Sunday Discussion

Sunday, July 31st, 2011

A few months ago, I got a call from a reporter at the Economist asking what I thought about a proposal in the U.K. to make local police chief an elected position. The measure failed, but I thought it was a pretty interesting question. The more I’ve thought about that question since, the more I’m unsure of the answer.

I’ve written a bit before about the problems with over-politicizing the criminal justice system. When you look at prosecutors, for example, guys like Forrest Allgood or Ed Jagels have continued to get reelected despite some pretty egregious misconduct, both by them and their subordinates. And the last 30 years have basically been one long lesson in the perils of mob-based criminal justice policy.

But then, the courts and bar associations have also done very little to discipline and hold rogue prosecutors accountable. While the old axiom that a thinly disguised Bill of Rights probably couldn’t win as a ballot referendum in most states today is probably true, appointed judges haven’t exactly gone out of their way to preserve, say, the Fourth Amendment, either. If it’s a bad idea to look to the electoral process for accountability, where should we look?

We have started to see at least some voter backlash, most notably the two judges in Colorado whom voters refused to retain after learning the two had withheld exculpatory evidence in an innocence case during their time in the DA’s office. The reelection of Dallas County, Texas, DA Craig Watkins was encouraging, too.

I’ve seen quite a bit of academic research into the effects of electing judges (most of it critical), but I’ve seen very little on what effect elections have on prosecutors, and if electing them is preferable to, say, having a governor appoint district attorneys the way a president appoints U.S. attorneys. It would be also interesting to see studies comparing sheriffs (who are generally elected) to police chiefs (who are generally appointed), and what effect each process has on effectiveness, accountability, and civil rights. I haven’t been able to find any such studies.

So what say you, readers? Would choosing more of our criminal justice officials through elections be a good or bad thing? If not through elections, how do we hold bad police chiefs and prosecutors more accountable?


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55 Responses to “Sunday Discussion”

  1. #1 |  Highway | 

    Accountability depends on the terms of the appointment. In a lot of major cities, it’s probably a lot easier to get the (appointed) Police Chief fired than any other official, because they tend to serve at the pleasure of the Mayor. If things go pear-shaped, the mayor has a convenient scapegoat in the Chief of Police. If the guy was elected, then there’s really noone to complain to, since they can always point at the electorate and say “Well, he’s not my responsibility”.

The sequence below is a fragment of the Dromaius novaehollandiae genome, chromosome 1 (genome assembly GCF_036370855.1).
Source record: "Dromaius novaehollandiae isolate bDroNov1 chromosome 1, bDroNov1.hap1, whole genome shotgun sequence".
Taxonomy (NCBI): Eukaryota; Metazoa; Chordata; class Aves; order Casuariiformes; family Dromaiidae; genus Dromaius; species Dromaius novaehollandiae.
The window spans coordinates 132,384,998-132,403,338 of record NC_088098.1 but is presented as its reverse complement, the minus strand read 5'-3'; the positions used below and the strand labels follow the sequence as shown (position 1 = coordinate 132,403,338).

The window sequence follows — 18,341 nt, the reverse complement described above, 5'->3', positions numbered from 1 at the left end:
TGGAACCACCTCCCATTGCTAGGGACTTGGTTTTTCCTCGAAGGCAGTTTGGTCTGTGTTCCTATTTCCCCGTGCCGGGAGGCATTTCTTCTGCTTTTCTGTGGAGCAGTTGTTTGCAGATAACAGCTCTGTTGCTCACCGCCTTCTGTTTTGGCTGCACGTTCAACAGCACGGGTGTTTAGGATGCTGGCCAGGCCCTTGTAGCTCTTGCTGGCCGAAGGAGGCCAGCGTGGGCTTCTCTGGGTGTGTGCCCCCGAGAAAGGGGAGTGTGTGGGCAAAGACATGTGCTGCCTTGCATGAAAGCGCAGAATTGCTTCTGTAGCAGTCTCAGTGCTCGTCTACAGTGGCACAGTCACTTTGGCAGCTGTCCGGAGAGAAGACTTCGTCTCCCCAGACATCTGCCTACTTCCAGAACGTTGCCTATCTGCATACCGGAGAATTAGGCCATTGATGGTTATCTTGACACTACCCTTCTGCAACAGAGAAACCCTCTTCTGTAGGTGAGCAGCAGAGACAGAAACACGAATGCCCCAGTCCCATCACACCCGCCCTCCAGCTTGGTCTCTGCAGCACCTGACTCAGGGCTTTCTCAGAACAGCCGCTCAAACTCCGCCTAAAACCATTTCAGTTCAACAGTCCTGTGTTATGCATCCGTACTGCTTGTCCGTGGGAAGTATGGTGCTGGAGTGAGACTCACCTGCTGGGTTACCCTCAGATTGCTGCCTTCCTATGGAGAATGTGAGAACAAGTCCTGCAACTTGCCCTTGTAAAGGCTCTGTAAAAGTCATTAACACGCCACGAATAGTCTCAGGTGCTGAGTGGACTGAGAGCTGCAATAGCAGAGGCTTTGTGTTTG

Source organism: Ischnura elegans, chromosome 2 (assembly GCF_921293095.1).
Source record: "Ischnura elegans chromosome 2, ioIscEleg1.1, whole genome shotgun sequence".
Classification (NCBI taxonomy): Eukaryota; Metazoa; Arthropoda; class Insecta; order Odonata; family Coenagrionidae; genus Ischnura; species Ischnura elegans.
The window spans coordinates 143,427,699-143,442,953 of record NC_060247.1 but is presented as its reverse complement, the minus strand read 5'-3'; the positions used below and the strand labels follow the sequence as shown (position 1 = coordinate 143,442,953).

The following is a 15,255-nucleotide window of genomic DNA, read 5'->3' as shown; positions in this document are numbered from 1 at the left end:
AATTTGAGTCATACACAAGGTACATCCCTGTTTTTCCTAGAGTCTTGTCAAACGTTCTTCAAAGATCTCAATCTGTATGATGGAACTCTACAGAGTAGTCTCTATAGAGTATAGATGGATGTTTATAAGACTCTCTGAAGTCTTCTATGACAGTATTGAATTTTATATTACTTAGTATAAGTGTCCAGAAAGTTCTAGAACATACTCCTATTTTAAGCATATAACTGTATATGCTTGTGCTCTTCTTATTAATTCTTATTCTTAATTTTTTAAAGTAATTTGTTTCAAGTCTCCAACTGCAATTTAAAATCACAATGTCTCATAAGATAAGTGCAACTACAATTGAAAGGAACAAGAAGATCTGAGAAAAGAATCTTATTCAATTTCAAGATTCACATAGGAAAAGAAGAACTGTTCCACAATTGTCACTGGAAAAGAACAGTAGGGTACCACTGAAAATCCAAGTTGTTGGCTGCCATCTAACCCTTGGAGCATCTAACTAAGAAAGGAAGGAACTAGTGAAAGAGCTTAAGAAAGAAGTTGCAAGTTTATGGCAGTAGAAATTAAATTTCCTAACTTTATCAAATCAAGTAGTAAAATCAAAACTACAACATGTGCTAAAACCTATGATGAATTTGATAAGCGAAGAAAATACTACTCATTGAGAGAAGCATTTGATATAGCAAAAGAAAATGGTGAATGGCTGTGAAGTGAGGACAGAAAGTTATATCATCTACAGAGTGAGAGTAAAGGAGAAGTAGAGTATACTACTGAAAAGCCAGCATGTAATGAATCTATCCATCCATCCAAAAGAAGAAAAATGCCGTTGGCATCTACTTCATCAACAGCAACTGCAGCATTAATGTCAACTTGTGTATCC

I think the trouble with appointments is that for a some of them, either the term is for life without question, or there’s no real recall procedure (judges, primarily). And I think we know that even if there is a recall procedure, it’s rarely used except for political point scoring.

    Elections are far worse, tho, because the more people who get elected, the less anyone cares, even if it’s a completely terrible person who ruins every life they touch. If the person doesn’t touch too many lives, or the wrong ones for anyone to care (like criminals), then being on a ballot doesn’t mean anything, since people just reelect everyone on there anyway. Elections are pretty worthless as long as the default action is ‘reelect’ rather than ‘unelect’.

  2. #2 |  Nick | 

    I would think that there should be plenty of data in the United States to show whether this is good or bad, after all, many Sheriffs are elected in the United States (and that is an equivalent position to a Police Chief).

    In Wisconsin in fact, the Sheriff is considered a “partisan election”… meaning that the Sheriff actually declares his political party (as opposed to non-partisan like judges and a few others where no party designation is used). Here in Milwaukee, things like the Sheriff’s budget and control over their Union tends to be a much bigger election issue than actual crime, especially now that the current Sheriff is a Republican.

  3. #3 |  Leon Wolfeson | 

    JOR – I’m not suggesting laws which would allow me to beat my wife…

    Oh, right, you could do that under your suggestion with enough cash too.

  4. #4 |  markm | 

    Leon: Is the Mafia really worse than an armed gang with Immunity?

  5. #5 |  JOR | 

    Leon, I didn’t propose any laws that would force me to pay money to the Mafia. Unless you think stripping LEOs of civil and criminal immunity (which is 90% of the way to ‘abolishing professional law enforcement as we know it’) would somehow place me at the mercy of a mafia? I could see how it might shake out that way but it’s not particularly likely (no likelier than ending up at the mercy of some Mafia with the current law enforcement structure in place). And frankly, if they didn’t have (de facto) civil and criminal immunity they’d be less objectionable than the cops anyway.